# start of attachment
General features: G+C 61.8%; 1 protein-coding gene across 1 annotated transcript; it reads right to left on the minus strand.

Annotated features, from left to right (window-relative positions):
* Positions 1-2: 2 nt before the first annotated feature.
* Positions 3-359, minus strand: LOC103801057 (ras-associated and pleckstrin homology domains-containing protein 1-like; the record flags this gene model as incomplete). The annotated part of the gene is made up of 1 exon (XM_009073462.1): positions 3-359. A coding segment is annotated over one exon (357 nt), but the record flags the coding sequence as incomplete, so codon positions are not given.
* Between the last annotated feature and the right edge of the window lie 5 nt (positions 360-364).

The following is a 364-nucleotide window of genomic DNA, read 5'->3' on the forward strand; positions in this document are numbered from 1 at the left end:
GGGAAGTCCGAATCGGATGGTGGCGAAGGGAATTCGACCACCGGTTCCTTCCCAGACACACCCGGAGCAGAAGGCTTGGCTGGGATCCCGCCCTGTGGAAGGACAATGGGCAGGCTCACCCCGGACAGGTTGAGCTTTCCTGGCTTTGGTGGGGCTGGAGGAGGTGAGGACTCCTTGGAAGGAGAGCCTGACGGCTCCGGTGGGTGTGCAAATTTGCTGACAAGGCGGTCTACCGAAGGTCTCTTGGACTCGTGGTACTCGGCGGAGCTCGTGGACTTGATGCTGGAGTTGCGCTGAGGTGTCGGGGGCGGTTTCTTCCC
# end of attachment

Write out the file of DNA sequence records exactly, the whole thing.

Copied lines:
General features: G+C 61.8%; 1 protein-coding gene across 1 annotated transcript; it reads right to left on the minus strand.

Annotated features, from left to right (window-relative positions):
* Positions 1-2: 2 nt before the first annotated feature.
* Positions 3-359, minus strand: LOC103801057 (ras-associated and pleckstrin homology domains-containing protein 1-like; the record flags this gene model as incomplete). The annotated part of the gene is made up of 1 exon (XM_009073462.1): positions 3-359. A coding segment is annotated over one exon (357 nt), but the record flags the coding sequence as incomplete, so codon positions are not given.
* Between the last annotated feature and the right edge of the window lie 5 nt (positions 360-364).

The following is a 364-nucleotide window of genomic DNA, read 5'->3' on the forward strand; positions in this document are numbered from 1 at the left end:
GGGAAGTCCGAATCGGATGGTGGCGAAGGGAATTCGACCACCGGTTCCTTCCCAGACACACCCGGAGCAGAAGGCTTGGCTGGGATCCCGCCCTGTGGAAGGACAATGGGCAGGCTCACCCCGGACAGGTTGAGCTTTCCTGGCTTTGGTGGGGCTGGAGGAGGTGAGGACTCCTTGGAAGGAGAGCCTGACGGCTCCGGTGGGTGTGCAAATTTGCTGACAAGGCGGTCTACCGAAGGTCTCTTGGACTCGTGGTACTCGGCGGAGCTCGTGGACTTGATGCTGGAGTTGCGCTGAGGTGTCGGGGGCGGTTTCTTCCC